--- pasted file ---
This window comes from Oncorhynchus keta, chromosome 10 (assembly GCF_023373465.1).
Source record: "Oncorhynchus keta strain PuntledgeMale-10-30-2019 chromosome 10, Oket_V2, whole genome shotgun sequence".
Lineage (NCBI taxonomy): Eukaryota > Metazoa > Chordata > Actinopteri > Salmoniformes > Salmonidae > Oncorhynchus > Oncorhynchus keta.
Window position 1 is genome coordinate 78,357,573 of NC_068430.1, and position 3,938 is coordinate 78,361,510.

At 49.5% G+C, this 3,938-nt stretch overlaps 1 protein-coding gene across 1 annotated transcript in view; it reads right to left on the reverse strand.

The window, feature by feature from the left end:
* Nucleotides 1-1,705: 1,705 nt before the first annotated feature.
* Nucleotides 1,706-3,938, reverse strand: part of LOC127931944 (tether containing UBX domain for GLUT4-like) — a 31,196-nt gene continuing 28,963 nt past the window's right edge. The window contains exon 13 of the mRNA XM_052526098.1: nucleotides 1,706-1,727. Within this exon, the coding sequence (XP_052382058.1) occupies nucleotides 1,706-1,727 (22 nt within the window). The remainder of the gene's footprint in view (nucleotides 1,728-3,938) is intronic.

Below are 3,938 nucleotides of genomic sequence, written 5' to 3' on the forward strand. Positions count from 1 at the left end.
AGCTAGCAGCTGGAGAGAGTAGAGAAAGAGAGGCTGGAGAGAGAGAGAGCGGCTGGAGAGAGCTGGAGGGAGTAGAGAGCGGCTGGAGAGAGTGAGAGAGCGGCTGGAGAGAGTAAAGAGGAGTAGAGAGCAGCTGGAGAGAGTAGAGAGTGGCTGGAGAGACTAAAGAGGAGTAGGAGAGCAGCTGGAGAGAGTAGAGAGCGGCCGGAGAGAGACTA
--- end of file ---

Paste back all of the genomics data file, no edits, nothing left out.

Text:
This window comes from Oncorhynchus keta, chromosome 10 (assembly GCF_023373465.1).
Source record: "Oncorhynchus keta strain PuntledgeMale-10-30-2019 chromosome 10, Oket_V2, whole genome shotgun sequence".
Lineage (NCBI taxonomy): Eukaryota > Metazoa > Chordata > Actinopteri > Salmoniformes > Salmonidae > Oncorhynchus > Oncorhynchus keta.
Window position 1 is genome coordinate 78,357,573 of NC_068430.1, and position 3,938 is coordinate 78,361,510.

At 49.5% G+C, this 3,938-nt stretch overlaps 1 protein-coding gene across 1 annotated transcript in view; it reads right to left on the reverse strand.

The window, feature by feature from the left end:
* Nucleotides 1-1,705: 1,705 nt before the first annotated feature.
* Nucleotides 1,706-3,938, reverse strand: part of LOC127931944 (tether containing UBX domain for GLUT4-like) — a 31,196-nt gene continuing 28,963 nt past the window's right edge. The window contains exon 13 of the mRNA XM_052526098.1: nucleotides 1,706-1,727. Within this exon, the coding sequence (XP_052382058.1) occupies nucleotides 1,706-1,727 (22 nt within the window). The remainder of the gene's footprint in view (nucleotides 1,728-3,938) is intronic.

Below are 3,938 nucleotides of genomic sequence, written 5' to 3' on the forward strand. Positions count from 1 at the left end.
AGCTAGCAGCTGGAGAGAGTAGAGAAAGAGAGGCTGGAGAGAGAGAGAGCGGCTGGAGAGAGCTGGAGGGAGTAGAGAGCGGCTGGAGAGAGTGAGAGAGCGGCTGGAGAGAGTAAAGAGGAGTAGAGAGCAGCTGGAGAGAGTAGAGAGTGGCTGGAGAGACTAAAGAGGAGTAGGAGAGCAGCTGGAGAGAGTAGAGAGCGGCCGGAGAGAGACTA